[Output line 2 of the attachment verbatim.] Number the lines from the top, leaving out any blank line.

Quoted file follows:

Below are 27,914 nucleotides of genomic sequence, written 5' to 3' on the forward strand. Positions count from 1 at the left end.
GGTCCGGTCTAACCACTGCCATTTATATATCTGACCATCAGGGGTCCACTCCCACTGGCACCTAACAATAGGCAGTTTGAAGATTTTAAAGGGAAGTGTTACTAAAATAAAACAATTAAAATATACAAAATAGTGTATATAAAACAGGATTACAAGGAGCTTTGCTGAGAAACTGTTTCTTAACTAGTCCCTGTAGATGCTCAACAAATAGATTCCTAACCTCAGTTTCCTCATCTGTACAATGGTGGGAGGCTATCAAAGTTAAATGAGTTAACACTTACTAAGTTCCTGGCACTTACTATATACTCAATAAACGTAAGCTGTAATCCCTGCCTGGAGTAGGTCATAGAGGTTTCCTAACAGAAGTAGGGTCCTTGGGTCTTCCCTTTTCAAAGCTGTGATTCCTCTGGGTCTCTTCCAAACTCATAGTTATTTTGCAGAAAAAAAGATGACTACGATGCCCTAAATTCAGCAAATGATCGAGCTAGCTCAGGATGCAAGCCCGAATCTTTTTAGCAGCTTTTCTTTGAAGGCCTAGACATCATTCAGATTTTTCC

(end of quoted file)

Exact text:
GGTCCGGTCTAACCACTGCCATTTATATATCTGACCATCAGGGGTCCACTCCCACTGGCACCTAACAATAGGCAGTTTGAAGATTTTAAAGGGAAGTGTTACTAAAATAAAACAATTAAAATATACAAAATAGTGTATATAAAACAGGATTACAAGGAGCTTTGCTGAGAAACTGTTTCTTAACTAGTCCCTGTAGATGCTCAACAAATAGATTCCTAACCTCAGTTTCCTCATCTGTACAATGGTGGGAGGCTATCAAAGTTAAATGAGTTAACACTTACTAAGTTCCTGGCACTTACTATATACTCAATAAACGTAAGCTGTAATCCCTGCCTGGAGTAGGTCATAGAGGTTTCCTAACAGAAGTAGGGTCCTTGGGTCTTCCCTTTTCAAAGCTGTGATTCCTCTGGGTCTCTTCCAAACTCATAGTTATTTTGCAGAAAAAAAGATGACTACGATGCCCTAAATTCAGCAAATGATCGAGCTAGCTCAGGATGCAAGCCCGAATCTTTTTAGCAGCTTTTCTTTGAAGGCCTAGACATCATTCAGATTTTTCC